Of course profit is important and is the sole motivation of any company but surely there is a point where doing what is right for the country is more important than making money, especially when ‘democracy’ is involved. The example that I want to use is the local bus services in St. Albans. Most routes are under the control of companies such as Uno or Arriva who seemingly can do what they like (discriminate against disabled passengers or persistently run behind schedule), which quite frankly I find a joke. Those who the people vote in to do a job seem to be under the thumb of corporate executives who get away with all but murder.

That’s where the problem lies. Politicians no longer wear the trousers. All the importance is given to money and business. The system is messed up because most politicians want to help society but end up being bought off by rich businesses. There’s no quick solution but I just don’t want people to completely give up on politics otherwise change (big or small) will never happen.

Bye for now! 

Monday, 25 November 2013

Losing control…

People often ask what is the worst part of my disability and I would definitely say that it is the powerless feeling that I sometimes get. I don’t mean in a literal sense  (although the lack of energy resulting in me being tired 24/7 is not great) but more the metaphorical way that, at times, I’m not really in control of the Friedreich’s Ataxia and it seems to take over my life. My yearly check-up at the hospital on Friday reminded me that I am a mere onlooker as this condition is allowed to destroy my beautifully toned body.

Since my diagnosis back in 2003, I’ve been told all the problems that could arise in later life as I gradually deteriorate. So far, that’s been fine. The transition from walking to permanently using a wheelchair was slow and therefore gave me time to get my head around the idea. However, potential sight and hearing issues are becoming all too real now. The thought of me needing glasses and a hearing aid was something I envisaged in years to come, not at the grand old age of 19. What’s hitting me the most at the moment is the ferocious speed Ataxia is attacking me, leaving me with no time to reflect on the changes.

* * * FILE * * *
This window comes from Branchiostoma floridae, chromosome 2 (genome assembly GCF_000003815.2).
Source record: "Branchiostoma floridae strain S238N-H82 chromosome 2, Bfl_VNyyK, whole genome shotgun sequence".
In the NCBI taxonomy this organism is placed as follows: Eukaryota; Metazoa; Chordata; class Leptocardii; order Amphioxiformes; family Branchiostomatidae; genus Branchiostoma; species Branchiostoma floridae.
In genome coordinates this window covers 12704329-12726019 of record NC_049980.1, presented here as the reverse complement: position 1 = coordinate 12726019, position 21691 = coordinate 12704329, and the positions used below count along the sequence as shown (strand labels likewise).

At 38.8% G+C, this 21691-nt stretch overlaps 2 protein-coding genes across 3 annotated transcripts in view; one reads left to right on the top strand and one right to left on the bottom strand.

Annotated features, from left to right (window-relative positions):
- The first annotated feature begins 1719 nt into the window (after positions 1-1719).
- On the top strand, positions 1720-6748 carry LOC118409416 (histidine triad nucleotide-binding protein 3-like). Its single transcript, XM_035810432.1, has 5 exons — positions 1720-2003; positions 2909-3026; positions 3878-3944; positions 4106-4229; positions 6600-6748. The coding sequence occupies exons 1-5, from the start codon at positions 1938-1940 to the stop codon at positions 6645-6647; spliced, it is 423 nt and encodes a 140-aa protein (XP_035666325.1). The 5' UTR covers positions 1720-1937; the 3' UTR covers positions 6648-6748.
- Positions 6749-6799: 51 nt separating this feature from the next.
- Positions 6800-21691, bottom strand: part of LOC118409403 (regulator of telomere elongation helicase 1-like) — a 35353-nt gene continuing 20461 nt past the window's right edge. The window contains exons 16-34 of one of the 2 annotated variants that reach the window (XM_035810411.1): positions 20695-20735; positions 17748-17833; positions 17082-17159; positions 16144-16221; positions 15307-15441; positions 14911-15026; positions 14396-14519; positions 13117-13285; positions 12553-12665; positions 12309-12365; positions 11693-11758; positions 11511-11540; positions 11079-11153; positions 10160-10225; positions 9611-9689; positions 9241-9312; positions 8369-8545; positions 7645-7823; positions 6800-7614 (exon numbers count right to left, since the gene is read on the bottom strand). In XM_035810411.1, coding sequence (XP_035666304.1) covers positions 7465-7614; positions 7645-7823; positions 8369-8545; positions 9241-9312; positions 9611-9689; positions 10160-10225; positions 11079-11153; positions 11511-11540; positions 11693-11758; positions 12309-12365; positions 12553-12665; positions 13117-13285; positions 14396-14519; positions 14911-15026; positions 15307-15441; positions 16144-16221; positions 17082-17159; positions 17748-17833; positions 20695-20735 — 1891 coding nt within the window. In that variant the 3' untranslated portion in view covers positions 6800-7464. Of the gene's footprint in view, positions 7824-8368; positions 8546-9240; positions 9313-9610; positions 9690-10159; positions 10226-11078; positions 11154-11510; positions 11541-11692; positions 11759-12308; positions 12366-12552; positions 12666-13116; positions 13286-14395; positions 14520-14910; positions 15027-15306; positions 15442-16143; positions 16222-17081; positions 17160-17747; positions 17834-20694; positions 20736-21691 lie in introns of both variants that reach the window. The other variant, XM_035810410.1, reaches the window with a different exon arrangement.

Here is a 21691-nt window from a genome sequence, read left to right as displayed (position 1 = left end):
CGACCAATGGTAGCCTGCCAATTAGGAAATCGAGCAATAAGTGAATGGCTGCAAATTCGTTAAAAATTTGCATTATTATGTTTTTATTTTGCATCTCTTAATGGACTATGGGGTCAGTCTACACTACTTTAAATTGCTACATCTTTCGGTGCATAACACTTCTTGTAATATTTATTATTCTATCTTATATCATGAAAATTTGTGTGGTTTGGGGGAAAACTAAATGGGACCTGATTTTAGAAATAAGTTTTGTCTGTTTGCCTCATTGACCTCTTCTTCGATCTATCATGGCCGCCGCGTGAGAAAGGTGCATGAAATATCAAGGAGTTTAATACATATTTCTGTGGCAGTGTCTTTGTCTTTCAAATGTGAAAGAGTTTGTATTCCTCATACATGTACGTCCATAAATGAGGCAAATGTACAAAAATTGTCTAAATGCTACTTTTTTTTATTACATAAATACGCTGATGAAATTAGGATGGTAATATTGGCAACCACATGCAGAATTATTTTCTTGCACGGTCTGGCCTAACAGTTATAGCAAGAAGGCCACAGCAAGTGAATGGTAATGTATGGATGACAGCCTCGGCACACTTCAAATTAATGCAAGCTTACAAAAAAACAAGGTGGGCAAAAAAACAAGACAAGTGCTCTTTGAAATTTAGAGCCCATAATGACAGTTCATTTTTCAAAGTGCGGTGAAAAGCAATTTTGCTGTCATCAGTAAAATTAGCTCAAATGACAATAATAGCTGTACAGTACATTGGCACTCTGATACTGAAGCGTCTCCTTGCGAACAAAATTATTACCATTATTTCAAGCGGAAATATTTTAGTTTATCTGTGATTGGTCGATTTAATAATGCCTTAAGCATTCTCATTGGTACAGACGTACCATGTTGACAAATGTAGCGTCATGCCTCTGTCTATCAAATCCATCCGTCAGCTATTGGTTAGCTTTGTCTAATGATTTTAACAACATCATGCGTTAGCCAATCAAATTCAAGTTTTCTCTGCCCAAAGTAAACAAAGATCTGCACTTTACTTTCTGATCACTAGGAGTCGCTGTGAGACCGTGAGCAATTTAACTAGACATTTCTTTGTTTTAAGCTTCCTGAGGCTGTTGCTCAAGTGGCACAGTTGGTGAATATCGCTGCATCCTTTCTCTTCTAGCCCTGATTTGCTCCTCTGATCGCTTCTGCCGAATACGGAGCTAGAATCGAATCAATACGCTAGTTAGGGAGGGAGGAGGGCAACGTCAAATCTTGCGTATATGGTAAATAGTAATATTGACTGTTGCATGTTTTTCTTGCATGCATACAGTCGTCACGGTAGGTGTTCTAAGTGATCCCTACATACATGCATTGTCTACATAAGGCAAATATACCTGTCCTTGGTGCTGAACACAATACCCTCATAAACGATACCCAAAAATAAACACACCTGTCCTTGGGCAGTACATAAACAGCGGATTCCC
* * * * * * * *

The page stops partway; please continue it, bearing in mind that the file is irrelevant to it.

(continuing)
Another part of my condition that doctors have always kept an eye on is the heart. It too is a muscle, a very important one that’s always caused me great concern because it is an organ that must work to keep you alive. Luckily, the situation remained stable and everything was fine until this time last year. You may remember that I went into AF (abnormal heart rhythm) and was hospitalised for a week. I have since been on medication and as far as I’m aware, haven’t had any repeat episodes. That was until Friday.

The doctor checked my pulse and told me that I was in AF again but told me not to panic. It could happen all the time without me knowing so it was probably nothing for me to worry about. However, I should check with a Cardiologist who will have expert knowledge. Fortunately, I have an appointment at the Heart Hospital a week tomorrow so can have an ECG then. It again proves that the potential problem surrounding my heart that I have been warned about for years could finally be becoming a reality.

My point is that everything can change in an instant because of FA and it is beyond my power to do anything, which is immensely frustrating and quite scary.

Bye for now!

Thursday, 21 November 2013

Made of more…